Char­lie Rose talks to... Jack Lew

The Trea­sury sec­re­tary dis­cusses the evo­lu­tion of eco­nomic sanc­tions and the power of finance in the war on Is­lamic State Give us a sense of what you be­lieve eco­nomic sanc­tions have achieved. What should be on the agenda at the G-20 meet­ing in Septem­ber—

Bloomberg Businessweek (North America) - - Politics / Policy -

They’ve evolved dra­mat­i­cally in the last 10 years. They started out as blunt in­stru­ments—an ex­am­ple is the em­bargo on Cuba. If you do it alone, with­out the sup­port of the world, it doesn’t work very well, doesn’t change pol­icy. By work­ing sys­tem­at­i­cally as a global com­mu­nity to put pres­sure on Iran, it ac­tu­ally changed Iran’s cal­cu­lus. Iran de­cided to come to the ta­ble, to ne­go­ti­ate, to back away from its work on a nu­clear weapon. And we’ve learned how im­por­tant it is, when you reach an agree­ment, that there has to be relief from the sanc­tions. Oth­er­wise, no one will ever re­spond to a sanc­tions regime by chang­ing their pol­icy.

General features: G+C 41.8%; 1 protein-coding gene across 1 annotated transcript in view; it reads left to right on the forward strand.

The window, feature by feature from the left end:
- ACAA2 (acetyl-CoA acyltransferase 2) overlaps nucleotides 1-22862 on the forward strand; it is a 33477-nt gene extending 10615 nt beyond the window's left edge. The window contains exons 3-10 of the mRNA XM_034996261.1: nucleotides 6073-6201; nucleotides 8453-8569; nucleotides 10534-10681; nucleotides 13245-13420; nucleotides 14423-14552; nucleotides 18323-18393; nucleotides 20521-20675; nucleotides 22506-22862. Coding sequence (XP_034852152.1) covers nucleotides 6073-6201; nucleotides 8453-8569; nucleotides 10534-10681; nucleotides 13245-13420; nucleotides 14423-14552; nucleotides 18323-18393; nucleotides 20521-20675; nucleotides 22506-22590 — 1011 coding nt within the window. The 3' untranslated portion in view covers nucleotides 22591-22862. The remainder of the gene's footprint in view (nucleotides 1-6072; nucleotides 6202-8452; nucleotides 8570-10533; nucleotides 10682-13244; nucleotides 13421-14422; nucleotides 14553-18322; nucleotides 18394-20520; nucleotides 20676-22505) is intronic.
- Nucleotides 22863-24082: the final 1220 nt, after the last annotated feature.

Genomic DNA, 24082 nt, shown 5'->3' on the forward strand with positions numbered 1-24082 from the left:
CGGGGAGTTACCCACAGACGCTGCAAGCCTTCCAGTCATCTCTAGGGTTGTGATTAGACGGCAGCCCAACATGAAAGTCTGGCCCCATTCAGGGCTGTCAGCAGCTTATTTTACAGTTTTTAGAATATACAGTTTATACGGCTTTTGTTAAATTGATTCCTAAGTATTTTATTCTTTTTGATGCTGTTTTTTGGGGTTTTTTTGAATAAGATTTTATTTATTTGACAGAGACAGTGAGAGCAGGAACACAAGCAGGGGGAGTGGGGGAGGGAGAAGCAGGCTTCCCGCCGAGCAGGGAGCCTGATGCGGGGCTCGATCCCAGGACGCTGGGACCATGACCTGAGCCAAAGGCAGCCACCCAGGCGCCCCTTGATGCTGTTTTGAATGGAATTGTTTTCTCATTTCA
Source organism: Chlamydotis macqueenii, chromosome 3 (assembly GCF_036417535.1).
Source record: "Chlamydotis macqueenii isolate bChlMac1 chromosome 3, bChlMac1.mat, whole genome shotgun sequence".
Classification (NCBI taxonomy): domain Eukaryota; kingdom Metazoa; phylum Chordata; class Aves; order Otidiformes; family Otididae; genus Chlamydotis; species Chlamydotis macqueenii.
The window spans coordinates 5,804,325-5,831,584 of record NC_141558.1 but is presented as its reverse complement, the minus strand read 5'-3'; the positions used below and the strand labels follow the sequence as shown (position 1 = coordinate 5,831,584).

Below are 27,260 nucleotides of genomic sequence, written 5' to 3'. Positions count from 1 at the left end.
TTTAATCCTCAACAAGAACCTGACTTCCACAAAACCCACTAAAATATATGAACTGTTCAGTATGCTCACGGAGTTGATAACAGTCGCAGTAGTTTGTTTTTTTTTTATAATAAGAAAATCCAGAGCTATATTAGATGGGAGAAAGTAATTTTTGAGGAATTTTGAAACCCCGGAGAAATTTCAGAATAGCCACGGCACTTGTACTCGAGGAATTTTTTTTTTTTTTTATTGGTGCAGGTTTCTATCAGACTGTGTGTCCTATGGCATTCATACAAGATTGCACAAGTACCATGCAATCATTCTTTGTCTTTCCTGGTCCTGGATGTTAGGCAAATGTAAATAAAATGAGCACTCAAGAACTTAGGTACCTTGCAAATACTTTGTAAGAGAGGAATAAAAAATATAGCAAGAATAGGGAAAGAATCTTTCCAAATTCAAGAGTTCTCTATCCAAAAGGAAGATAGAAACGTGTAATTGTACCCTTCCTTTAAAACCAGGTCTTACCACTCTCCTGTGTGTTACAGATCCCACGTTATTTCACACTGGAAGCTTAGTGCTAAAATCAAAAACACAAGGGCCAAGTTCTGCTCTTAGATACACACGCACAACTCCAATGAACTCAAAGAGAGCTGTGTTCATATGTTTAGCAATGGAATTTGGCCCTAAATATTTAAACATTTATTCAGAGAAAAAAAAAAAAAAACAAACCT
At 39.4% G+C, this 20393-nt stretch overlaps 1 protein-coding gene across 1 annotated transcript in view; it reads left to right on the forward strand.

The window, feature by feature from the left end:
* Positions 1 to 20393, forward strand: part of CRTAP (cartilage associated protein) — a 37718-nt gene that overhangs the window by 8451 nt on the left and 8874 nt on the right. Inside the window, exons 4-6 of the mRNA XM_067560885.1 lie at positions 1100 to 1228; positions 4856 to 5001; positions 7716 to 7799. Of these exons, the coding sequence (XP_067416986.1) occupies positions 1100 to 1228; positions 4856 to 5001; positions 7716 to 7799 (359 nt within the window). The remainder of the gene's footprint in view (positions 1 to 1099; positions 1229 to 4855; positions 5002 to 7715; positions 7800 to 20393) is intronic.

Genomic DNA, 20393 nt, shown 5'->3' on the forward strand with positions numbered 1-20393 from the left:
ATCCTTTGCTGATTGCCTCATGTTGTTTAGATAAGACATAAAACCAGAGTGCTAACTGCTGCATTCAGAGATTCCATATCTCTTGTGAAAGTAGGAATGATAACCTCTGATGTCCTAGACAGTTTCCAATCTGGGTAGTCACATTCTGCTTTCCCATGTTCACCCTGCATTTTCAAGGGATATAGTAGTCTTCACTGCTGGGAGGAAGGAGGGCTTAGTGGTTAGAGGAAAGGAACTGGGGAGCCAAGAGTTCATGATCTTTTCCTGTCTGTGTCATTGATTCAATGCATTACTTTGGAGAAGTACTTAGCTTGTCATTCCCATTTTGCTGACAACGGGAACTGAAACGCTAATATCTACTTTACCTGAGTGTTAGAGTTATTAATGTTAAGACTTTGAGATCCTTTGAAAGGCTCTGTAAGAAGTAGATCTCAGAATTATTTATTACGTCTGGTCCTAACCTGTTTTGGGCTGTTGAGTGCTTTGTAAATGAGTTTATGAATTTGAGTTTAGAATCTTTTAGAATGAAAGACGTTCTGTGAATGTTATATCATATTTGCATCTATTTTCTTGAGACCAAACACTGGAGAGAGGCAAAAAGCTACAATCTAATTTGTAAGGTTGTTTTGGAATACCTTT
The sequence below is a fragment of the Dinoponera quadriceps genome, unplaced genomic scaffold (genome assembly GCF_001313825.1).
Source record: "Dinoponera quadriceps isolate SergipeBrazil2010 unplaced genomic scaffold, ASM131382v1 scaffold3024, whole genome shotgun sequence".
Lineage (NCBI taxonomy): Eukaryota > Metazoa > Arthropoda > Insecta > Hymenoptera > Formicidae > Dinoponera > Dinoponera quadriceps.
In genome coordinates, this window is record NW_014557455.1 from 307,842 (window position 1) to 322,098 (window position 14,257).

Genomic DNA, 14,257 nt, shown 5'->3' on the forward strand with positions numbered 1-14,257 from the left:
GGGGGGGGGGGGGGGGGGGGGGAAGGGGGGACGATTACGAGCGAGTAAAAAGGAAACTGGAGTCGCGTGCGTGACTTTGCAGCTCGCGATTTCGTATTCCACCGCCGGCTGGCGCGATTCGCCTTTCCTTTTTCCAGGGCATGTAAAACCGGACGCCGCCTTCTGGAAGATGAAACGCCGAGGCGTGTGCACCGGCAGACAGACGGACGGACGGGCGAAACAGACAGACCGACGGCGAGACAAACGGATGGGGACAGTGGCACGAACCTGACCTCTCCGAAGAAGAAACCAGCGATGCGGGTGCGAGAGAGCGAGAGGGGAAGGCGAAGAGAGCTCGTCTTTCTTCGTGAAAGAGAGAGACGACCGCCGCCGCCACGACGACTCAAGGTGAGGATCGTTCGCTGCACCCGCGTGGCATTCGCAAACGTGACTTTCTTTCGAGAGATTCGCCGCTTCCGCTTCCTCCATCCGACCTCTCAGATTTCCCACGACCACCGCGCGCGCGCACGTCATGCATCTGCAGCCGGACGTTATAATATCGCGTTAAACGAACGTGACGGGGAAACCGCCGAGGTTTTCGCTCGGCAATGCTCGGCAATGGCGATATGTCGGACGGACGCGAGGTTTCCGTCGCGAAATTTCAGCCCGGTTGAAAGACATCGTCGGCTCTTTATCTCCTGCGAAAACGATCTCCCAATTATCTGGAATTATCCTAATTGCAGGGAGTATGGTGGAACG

As we emerge from the global eco­nomic cri­sis that started with the fi­nan­cial cri­sis here, we’ve seen many economies not get­ting to the kind of ro­bust lev­els of growth they need. As much as we want it to do bet­ter, the U.S. has ac­tu­ally done very well com­pared to the rest of the world. The truth is, for us to con­tinue grow­ing, against in­ter­na­tional head­winds, means that the core of the U.S. econ­omy is ac­tu­ally do­ing even bet­ter. We’re prob­a­bly los­ing about half a per­cent of GDP a year due to in­ter­na­tional pres­sures. The real econ­omy has been mov­ing ahead steadily. We’re see­ing it in car sales. We’re cer­tainly see­ing it in em­ploy­ment, with 14.5 mil­lion new jobs.

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